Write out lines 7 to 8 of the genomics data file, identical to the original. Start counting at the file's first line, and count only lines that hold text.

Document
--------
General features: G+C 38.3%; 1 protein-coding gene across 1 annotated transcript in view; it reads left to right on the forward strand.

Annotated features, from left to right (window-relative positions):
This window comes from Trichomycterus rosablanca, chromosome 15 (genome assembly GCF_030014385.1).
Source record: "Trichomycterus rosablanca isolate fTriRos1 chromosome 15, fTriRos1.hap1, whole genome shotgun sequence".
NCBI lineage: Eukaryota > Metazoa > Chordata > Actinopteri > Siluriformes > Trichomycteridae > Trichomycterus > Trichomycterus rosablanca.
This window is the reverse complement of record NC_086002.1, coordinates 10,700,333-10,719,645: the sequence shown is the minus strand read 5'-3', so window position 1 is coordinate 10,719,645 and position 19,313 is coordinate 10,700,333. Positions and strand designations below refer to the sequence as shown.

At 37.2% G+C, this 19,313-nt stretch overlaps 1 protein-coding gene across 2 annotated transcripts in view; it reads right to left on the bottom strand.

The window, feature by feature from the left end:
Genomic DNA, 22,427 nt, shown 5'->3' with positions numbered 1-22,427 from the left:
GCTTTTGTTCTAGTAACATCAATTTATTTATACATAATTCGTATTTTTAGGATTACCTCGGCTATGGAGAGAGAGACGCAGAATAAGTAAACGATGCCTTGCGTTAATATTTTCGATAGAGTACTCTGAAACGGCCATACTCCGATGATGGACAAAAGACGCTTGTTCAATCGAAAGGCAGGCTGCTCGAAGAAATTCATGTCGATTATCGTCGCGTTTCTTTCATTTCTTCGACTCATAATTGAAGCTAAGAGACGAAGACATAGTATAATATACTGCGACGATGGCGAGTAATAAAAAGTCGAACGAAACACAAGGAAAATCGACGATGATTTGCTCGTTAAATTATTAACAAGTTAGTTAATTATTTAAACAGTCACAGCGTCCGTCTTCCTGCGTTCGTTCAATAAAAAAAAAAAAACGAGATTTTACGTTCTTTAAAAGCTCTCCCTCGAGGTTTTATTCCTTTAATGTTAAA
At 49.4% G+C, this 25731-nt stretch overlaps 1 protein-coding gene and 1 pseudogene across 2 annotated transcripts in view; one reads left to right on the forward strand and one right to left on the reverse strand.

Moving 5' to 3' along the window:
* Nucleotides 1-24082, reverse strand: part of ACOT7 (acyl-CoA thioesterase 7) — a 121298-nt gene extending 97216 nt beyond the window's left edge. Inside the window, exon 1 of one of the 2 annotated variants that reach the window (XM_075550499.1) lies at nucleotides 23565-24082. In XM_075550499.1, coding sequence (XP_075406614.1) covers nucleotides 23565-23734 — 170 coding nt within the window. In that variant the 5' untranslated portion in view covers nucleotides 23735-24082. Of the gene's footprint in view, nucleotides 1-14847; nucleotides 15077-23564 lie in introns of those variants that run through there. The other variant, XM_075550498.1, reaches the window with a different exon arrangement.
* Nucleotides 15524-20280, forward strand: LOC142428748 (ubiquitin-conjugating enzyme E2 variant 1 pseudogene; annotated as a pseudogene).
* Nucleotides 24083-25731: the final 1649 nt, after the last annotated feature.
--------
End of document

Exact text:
At 37.2% G+C, this 19,313-nt stretch overlaps 1 protein-coding gene across 2 annotated transcripts in view; it reads right to left on the bottom strand.

The window, feature by feature from the left end: